On the afternoon of April 8, Wyatt Shamblin and some of his classmates were summoned to a classroom to film a promotional video for ATEMS and The LIFT.

At least that’s what Shamblin was told by Jay Ashby, the director of The LIFT.

“I didn’t think much about it; I just figured we were doing it because this is a new building and everything and the district wanted to promote it,” Shamblin said. “Then I was handed the microphone to pick up ambient noise, which didn’t seem right. And then I saw a bunch of different people walk in the room and I knew something was up.”

What was up was a representative from the office of U.S. Rep. Jodey Arrington (R-Texas) was there to put Shamblin on the phone with the Congressman, who had a piece of news to relay to the ATEMS senior. Shamblin, Arrington told him, had received a Congressional appointment to the United States Air Force Academy in Colorado Springs, Colorado, one of only about 1,100 students across the country to receive the honor this year.

“I’ll never forget that moment,” Shamblin said as he recalled that day. “I was a little confused by the whole thing, and then about 10 seconds before the phone call, one of the guys who interviewed me from the Congressman’s office walked in and I knew the only reason he would be there would be to inform me of my appointment. Then when they put me on the phone with the Congressman, it was just a very surreal feeling.”

With both his mother and father serving as nurses in the Air Force, Shamblin was already on the nomination list for a Presidential appointment, but only up to 100 appointments are available annually in this category. That meant a Congressional appointment was his only realistic route to gain entry into the Academy. Each member of Congress is allowed to have a maximum of five cadets attending the Academy at one time. For each cadet vacancy that occurs, the member may nominate up to 10 candidates to be considered for appointment. Vacancies occur when cadets graduate or leave prior to graduation.

Shamblin, who began thinking about attending the Academy about 12-18 months ago, was interviewed by two members of Rep. Arrington’s office back in October, and from there it was a waiting game.

“We talked a lot about leadership, academics, and my community involvement,” said Shamblin, who has already earned his pilot’s license. “As we were going through that process, I realized they were looking at the whole person and not just one aspect.”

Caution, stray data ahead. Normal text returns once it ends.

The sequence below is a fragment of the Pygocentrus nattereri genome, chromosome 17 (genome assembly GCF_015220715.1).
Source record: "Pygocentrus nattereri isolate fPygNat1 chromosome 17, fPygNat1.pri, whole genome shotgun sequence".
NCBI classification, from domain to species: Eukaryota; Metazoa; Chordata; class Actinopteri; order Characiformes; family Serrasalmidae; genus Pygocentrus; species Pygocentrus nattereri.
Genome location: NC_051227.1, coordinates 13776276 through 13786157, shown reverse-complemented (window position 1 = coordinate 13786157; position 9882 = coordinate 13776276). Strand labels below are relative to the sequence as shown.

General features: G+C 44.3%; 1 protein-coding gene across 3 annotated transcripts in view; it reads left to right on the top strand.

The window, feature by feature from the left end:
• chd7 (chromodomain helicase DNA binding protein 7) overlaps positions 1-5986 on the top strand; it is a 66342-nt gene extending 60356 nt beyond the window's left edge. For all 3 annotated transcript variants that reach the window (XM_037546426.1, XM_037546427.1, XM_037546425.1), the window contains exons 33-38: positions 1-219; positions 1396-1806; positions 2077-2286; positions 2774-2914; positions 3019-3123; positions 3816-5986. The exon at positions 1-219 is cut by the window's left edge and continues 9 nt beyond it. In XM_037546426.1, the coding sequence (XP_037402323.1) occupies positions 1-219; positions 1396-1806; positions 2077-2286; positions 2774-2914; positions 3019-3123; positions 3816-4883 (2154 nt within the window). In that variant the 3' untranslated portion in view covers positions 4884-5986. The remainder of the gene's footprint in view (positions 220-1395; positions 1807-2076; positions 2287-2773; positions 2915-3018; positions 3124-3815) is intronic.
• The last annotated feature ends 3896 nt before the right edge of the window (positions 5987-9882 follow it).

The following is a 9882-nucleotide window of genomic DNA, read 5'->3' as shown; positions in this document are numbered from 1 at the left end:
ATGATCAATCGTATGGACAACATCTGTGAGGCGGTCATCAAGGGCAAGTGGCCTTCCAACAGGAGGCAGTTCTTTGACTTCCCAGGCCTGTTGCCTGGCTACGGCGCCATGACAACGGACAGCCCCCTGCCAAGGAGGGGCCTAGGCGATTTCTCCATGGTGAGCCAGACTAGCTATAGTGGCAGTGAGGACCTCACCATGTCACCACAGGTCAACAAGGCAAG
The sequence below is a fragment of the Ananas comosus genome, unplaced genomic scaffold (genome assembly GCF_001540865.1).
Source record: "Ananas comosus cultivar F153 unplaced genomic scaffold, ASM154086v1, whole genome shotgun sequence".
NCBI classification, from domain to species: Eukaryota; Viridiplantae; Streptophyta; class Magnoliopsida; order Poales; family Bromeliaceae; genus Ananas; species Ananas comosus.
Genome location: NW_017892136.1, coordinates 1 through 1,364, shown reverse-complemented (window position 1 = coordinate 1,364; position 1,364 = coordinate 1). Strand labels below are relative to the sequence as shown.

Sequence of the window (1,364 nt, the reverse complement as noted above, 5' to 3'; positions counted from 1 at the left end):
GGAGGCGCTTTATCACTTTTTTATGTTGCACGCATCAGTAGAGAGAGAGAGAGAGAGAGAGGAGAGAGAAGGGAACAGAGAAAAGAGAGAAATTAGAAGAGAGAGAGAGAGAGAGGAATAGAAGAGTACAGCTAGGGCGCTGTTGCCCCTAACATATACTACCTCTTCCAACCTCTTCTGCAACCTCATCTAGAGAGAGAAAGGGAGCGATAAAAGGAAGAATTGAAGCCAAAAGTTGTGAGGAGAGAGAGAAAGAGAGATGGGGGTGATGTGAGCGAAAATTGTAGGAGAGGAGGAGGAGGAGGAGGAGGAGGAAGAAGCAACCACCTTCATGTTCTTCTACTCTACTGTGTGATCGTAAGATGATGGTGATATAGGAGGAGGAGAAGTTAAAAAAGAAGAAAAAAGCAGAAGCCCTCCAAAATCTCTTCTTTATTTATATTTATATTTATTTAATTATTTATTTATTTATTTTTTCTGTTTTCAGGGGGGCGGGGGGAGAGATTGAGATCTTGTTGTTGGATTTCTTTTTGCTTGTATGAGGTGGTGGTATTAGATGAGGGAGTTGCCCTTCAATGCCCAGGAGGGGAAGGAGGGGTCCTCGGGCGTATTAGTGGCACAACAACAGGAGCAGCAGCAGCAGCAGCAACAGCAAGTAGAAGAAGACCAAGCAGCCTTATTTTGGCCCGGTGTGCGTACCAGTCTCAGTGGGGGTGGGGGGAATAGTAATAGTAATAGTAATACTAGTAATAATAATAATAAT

With only about 1,100 appointments available this year – down from the usual 1,200 every other year – Shamblin began thinking about other options and applied at the University of Oklahoma. Applicants were to be informed by April 21 if they had received a Congressional appointment, and as that date closed in, Shamblin began wondering if his goal of entering the Academy would come to fruition.

He also had a health scare during his wait. During a routine checkup, he was found to have an enlarged heart valve, and he wasn’t immediately medically cleared by the Air Force. However, his family took him to a heart specialist in San Antonio, who cleared him, and he received a medical exemption from the Air Force, putting his nomination back on the front burner.

Then came April 8 and all of his worries were put to rest.

“I had a lot of people telling me that I needed to have a ‘Plan B’ in case I didn’t get an appointment,” said Shamblin, who is No. 3 in the ATEMS graduating class. “I submitted a non-refundable deposit to OU, so I guess I lost that money.”

He will report for Basic Training on June 19, and that will go through the end of July. School starts Aug. 9, and along with it, the life of a “Doolie” or “Smack,” slang terms for freshmen in the Air Force Academy. He wants to be either a weather officer (meteorologist) or a pilot, flying C-130s or fighter jets.

“A big part of me is excited, but I’m also nervous and scared,” Shamblin said. “I know that I’ll have no rights as a freshman on campus, but I’m ready for that. It’s part of the process, and it’s something everyone has to go through before you can reap the rewards of being at the Academy. What I end up doing for a career will depend on how I perform academically.

If I do well – which I plan on doing – I’ll have a chance to sign up for a spot in the pilot program. I guess it’s the unknown that’s a bit nerve-wracking. I kind of think I know what to expect, but I probably really have no idea.”